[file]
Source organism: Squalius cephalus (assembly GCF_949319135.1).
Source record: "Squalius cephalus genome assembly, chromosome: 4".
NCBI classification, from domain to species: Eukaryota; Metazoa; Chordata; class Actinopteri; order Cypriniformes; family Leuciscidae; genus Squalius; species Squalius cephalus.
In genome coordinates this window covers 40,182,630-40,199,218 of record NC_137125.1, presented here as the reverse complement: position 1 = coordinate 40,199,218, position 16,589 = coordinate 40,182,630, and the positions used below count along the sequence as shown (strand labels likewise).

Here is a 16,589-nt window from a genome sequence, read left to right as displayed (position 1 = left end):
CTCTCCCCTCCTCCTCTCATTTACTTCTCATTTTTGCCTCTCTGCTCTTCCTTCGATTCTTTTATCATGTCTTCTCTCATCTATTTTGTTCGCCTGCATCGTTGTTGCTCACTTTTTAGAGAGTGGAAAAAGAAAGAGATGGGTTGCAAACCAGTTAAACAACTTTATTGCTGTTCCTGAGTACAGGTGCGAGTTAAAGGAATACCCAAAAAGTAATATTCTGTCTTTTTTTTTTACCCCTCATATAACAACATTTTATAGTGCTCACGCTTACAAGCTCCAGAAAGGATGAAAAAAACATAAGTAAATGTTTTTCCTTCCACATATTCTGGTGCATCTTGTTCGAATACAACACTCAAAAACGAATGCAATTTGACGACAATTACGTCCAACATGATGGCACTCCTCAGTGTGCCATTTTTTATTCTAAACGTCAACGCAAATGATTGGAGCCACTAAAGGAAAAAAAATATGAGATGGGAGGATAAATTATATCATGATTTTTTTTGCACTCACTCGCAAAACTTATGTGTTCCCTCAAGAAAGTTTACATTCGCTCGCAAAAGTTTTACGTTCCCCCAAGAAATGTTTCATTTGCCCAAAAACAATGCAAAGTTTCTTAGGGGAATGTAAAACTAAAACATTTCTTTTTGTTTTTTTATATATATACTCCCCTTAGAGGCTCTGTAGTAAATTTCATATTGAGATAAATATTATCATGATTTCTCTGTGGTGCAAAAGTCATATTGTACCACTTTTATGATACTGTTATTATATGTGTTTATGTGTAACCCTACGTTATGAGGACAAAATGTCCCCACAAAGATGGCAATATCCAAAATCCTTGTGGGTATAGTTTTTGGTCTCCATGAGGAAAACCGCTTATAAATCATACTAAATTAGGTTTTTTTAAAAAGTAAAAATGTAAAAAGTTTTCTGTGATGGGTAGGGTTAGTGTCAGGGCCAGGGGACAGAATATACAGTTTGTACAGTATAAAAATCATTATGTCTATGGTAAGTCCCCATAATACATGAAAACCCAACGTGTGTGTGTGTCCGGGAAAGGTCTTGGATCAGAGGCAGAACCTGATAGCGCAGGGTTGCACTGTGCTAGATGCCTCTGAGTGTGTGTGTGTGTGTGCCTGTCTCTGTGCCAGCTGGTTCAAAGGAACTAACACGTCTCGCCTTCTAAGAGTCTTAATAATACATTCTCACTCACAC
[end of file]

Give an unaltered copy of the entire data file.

Source organism: Squalius cephalus (assembly GCF_949319135.1).
Source record: "Squalius cephalus genome assembly, chromosome: 4".
NCBI classification, from domain to species: Eukaryota; Metazoa; Chordata; class Actinopteri; order Cypriniformes; family Leuciscidae; genus Squalius; species Squalius cephalus.
In genome coordinates this window covers 40,182,630-40,199,218 of record NC_137125.1, presented here as the reverse complement: position 1 = coordinate 40,199,218, position 16,589 = coordinate 40,182,630, and the positions used below count along the sequence as shown (strand labels likewise).

Here is a 16,589-nt window from a genome sequence, read left to right as displayed (position 1 = left end):
CTCTCCCCTCCTCCTCTCATTTACTTCTCATTTTTGCCTCTCTGCTCTTCCTTCGATTCTTTTATCATGTCTTCTCTCATCTATTTTGTTCGCCTGCATCGTTGTTGCTCACTTTTTAGAGAGTGGAAAAAGAAAGAGATGGGTTGCAAACCAGTTAAACAACTTTATTGCTGTTCCTGAGTACAGGTGCGAGTTAAAGGAATACCCAAAAAGTAATATTCTGTCTTTTTTTTTTACCCCTCATATAACAACATTTTATAGTGCTCACGCTTACAAGCTCCAGAAAGGATGAAAAAAACATAAGTAAATGTTTTTCCTTCCACATATTCTGGTGCATCTTGTTCGAATACAACACTCAAAAACGAATGCAATTTGACGACAATTACGTCCAACATGATGGCACTCCTCAGTGTGCCATTTTTTATTCTAAACGTCAACGCAAATGATTGGAGCCACTAAAGGAAAAAAAATATGAGATGGGAGGATAAATTATATCATGATTTTTTTTGCACTCACTCGCAAAACTTATGTGTTCCCTCAAGAAAGTTTACATTCGCTCGCAAAAGTTTTACGTTCCCCCAAGAAATGTTTCATTTGCCCAAAAACAATGCAAAGTTTCTTAGGGGAATGTAAAACTAAAACATTTCTTTTTGTTTTTTTATATATATACTCCCCTTAGAGGCTCTGTAGTAAATTTCATATTGAGATAAATATTATCATGATTTCTCTGTGGTGCAAAAGTCATATTGTACCACTTTTATGATACTGTTATTATATGTGTTTATGTGTAACCCTACGTTATGAGGACAAAATGTCCCCACAAAGATGGCAATATCCAAAATCCTTGTGGGTATAGTTTTTGGTCTCCATGAGGAAAACCGCTTATAAATCATACTAAATTAGGTTTTTTTAAAAAGTAAAAATGTAAAAAGTTTTCTGTGATGGGTAGGGTTAGTGTCAGGGCCAGGGGACAGAATATACAGTTTGTACAGTATAAAAATCATTATGTCTATGGTAAGTCCCCATAATACATGAAAACCCAACGTGTGTGTGTGTCCGGGAAAGGTCTTGGATCAGAGGCAGAACCTGATAGCGCAGGGTTGCACTGTGCTAGATGCCTCTGAGTGTGTGTGTGTGTGTGCCTGTCTCTGTGCCAGCTGGTTCAAAGGAACTAACACGTCTCGCCTTCTAAGAGTCTTAATAATACATTCTCACTCACAC